You can see St Andrew’s Leytonstone from the bridge over the A12. Past a shopping park with a giant Tesco and a McDonald’s; cars lined up at the lights like rugby players at the start of a game. Onto a delicate footbridge, blue-and-red painted, where six lanes of traffic thunder out to Essex from Canary Wharf. In one direction, the tall buildings of the City: the Shard, the cluster of sentries just east of Bank and St Paul’s. Across the bridge, ahead: a long terraced street built on London clay, terracotta brick; the flèche of St Andrew’s just visible above a line of skeletal trees.
The building itself is a solid mass, fashioned of a strange flinty stone that piles up: pebblelike, almost transparent, capped in by honey-coloured corners. It was completed in 1893 by Arthur Bloomfield, a famous church architect of the time: commissioned by the Cotton family in memory of their father, William, a great philanthropist, who had owned the land. Outside the door are signboards, professionally printed, in red, blue and orange, advertising baptisms, a fairtrade stall, Bistro Night. Multicoloured banners proclaiming the church ‘open’ flutter in the breeze.
I find Fr Paul next to a portable heater throwing out warmth. I remove my coat as he offers me a cup of tea, which he makes in a kettle plugged into the wall. There is a kitchen next-door, but “we’re not allowed to use it because the nursery’s been”. I sit down at a table with a pink and green checked cloth. Fr Paul removes a paper slip requesting 50p for tea.
He came to the church three years ago, after it had spent decades under threat of closure. It still adheres to an Anglo-Catholic tradition. “The liturgy is beautiful, but it’s like a small amateur theatre putting on Twelfth Night. And the theatre down the road does Puss in Boots, better.”
Besides, the ground beneath us is moving. The choir vestry is pulling away the north wall: he shows me the cracks, breaking the plaster like a lightning fork. You can trace them all the way down the middle of the nave: the floor is twisting. “If we do nothing, first it will be declared unsafe,” he says. Then it will fall down.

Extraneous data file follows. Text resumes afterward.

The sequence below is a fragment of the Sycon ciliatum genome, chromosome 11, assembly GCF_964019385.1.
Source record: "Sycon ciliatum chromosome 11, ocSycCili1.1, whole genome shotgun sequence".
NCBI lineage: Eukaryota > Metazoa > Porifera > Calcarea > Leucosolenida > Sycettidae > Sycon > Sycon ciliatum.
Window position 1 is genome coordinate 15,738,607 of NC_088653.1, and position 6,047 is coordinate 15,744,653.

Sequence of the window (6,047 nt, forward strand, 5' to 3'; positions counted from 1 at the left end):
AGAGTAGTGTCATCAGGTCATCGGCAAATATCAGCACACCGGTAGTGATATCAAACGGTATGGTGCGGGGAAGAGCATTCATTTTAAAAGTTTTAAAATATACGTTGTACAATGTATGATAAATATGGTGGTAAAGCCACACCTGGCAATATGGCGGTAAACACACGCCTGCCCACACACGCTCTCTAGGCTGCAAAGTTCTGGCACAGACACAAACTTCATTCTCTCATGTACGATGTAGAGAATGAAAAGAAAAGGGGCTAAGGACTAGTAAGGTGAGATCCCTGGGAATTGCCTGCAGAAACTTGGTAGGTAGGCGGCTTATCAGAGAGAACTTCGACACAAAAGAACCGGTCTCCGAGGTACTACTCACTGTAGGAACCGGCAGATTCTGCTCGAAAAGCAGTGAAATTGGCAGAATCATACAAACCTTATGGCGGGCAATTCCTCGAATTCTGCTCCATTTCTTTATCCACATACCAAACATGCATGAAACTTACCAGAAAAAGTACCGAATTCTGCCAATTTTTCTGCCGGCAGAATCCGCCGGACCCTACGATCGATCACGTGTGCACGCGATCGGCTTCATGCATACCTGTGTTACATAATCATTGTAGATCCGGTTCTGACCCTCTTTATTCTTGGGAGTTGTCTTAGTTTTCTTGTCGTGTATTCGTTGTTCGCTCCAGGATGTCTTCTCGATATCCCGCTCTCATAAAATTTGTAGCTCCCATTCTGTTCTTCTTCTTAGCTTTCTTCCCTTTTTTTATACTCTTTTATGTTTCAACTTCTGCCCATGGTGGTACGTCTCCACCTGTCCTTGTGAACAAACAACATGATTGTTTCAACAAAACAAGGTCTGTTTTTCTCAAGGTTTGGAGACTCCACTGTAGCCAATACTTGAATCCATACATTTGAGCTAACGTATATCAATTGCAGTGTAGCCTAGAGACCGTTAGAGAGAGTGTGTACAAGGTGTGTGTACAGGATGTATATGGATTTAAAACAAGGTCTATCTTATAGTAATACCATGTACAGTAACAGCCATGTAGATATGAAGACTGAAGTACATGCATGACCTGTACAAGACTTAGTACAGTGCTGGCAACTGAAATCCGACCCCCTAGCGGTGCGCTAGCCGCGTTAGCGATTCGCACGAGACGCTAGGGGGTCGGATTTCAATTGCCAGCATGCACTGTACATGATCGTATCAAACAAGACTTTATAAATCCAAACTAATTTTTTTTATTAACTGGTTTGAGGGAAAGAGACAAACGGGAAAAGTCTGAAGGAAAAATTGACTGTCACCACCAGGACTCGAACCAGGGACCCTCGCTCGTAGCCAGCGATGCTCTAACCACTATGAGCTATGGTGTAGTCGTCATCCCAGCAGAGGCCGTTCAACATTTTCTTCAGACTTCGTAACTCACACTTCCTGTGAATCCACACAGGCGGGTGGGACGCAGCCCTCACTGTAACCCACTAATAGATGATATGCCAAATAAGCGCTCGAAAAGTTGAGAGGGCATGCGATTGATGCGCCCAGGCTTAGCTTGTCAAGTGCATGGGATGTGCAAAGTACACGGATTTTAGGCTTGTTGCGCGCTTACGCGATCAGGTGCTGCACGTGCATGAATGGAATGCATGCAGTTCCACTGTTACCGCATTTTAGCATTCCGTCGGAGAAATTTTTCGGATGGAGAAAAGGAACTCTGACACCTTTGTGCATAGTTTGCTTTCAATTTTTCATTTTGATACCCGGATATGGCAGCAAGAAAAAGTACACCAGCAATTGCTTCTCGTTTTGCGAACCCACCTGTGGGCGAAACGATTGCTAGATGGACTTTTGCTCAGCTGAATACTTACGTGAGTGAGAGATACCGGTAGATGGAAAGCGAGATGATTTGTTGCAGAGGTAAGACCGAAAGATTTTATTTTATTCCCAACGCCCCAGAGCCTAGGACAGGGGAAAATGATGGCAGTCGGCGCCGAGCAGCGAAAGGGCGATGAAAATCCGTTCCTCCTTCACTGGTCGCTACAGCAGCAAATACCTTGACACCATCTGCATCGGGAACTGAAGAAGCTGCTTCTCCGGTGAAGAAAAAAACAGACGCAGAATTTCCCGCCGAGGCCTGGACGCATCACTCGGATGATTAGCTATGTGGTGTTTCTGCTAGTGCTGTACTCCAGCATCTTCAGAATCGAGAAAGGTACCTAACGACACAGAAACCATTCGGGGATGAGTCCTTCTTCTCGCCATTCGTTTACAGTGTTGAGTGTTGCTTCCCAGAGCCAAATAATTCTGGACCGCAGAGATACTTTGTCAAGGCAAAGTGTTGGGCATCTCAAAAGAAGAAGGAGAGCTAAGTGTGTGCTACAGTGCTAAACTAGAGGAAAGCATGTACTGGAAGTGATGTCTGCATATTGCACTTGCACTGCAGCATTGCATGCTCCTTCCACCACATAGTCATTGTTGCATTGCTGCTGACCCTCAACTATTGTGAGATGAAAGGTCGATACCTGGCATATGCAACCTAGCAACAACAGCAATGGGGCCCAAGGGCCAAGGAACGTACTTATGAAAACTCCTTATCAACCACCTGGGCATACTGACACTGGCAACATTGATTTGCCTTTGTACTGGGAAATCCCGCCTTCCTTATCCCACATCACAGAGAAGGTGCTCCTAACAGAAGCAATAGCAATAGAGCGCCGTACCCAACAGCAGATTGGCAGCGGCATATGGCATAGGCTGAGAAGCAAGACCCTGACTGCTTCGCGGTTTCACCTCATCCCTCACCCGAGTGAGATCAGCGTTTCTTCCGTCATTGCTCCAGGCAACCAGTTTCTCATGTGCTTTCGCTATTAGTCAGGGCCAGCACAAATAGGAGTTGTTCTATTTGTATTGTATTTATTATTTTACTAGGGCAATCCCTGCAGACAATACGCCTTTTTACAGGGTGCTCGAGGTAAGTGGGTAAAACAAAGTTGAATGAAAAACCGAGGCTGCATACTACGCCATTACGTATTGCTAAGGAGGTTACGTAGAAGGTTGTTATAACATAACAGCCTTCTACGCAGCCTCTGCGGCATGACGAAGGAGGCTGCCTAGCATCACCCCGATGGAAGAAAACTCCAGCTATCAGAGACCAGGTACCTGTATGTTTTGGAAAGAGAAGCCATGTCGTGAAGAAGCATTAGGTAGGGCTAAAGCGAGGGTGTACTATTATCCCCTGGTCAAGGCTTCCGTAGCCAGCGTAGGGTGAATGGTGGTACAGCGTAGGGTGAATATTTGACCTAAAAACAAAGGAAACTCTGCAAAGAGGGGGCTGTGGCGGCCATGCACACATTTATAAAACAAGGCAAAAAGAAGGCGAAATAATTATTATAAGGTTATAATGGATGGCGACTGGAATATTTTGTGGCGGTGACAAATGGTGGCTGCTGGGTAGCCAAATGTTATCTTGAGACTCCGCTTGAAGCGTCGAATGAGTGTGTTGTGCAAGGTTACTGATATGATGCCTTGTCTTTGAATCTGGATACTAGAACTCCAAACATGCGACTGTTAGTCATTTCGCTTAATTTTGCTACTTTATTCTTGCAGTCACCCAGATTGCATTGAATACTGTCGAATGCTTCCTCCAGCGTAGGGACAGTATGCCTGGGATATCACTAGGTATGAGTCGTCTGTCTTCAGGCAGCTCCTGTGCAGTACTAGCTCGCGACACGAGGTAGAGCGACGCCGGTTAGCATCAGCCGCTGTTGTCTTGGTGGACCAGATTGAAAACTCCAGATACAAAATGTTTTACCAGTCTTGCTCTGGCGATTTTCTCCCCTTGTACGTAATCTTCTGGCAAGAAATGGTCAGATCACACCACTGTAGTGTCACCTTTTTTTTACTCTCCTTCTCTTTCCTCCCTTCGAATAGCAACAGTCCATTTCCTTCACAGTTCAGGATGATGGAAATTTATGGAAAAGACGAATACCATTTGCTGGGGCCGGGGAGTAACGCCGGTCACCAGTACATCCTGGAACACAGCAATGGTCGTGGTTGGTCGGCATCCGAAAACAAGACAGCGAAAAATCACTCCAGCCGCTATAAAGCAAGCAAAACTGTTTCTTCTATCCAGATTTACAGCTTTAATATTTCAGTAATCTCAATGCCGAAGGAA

Preventing this will cost close to a million pounds. They are applying for a Heritage Lottery grant. But the real question, for Fr Paul, is ‘why?’ The hall — the half of the church screened off by wooden partition wall — is used all the time: for senior citizens’ groups, art classes, surgeries with local councillors. They’re opening it up in the evenings now for use as a study space, a quiet place for teenagers to come and do homework with tea and toast. Through the half-open door I glimpse retirees sitting on chairs, eyes closed, hands hanging with thumb and forefingers together for ‘armchair yoga’. Gentle music plays as the woman at the front speaks soothingly.
But the part nextdoor — “the spiritual part” — is too often locked, unloved. “It’s a very visual symbol of the church being divided.” There are stained glass windows that continue into the hall. Made by the Arts and Crafts artist Margaret Chilton, they are some of the 20th century’s most important. Vivid with tiny gemlike panes, Impressionist lines frame Pre-Raphaelite faces. She did the first one in 1917, and then offered another “whenever there was a lull in business.” As a result, the collection is unique — spanning her whole career.
The task — as he puts it — is to unite these two sides. “How can we get people to say — ‘this is my church’ — even if they don’t come on a Sunday?” Part of this is learning to share — not being overly protective. After all, “nobody can do anything as bad as those cracks”.
So, an experiment in opening up the church is in its second week. They are starting with Mondays — and hopefully soon it will be Tuesdays, and Wednesdays as well. Fr Paul describes receiving a message from someone locally whose partner had died — young. She had asked, “when is the church open so I can just sit and be still?”
“I had to say, “never.””
He remembered a fundraising workshop where one of the leaders said: “you have to stop saying, ‘this is our problem, can you help us?’ and start asking: ‘how can we help people with their problem?’”
He points to the three windows next to the door, that depict Faith, Hope and Charity. “The problem is that people have lost these.” The building might be at risk, but “this is what we stand for.” So, in 2020, “the building might be falling around us, but we will start anyway — we will be that centre of faith, hope and charity.”
“I’m hopeful,” he says. People are happy, the congregation is diverse and growing, finances are good. They plan to move the statue of the Virgin and Child — a piece in minimalist marble, after Eric Gill — closer to the door. “To say — ‘this is the God bit’,” explains Fr Paul.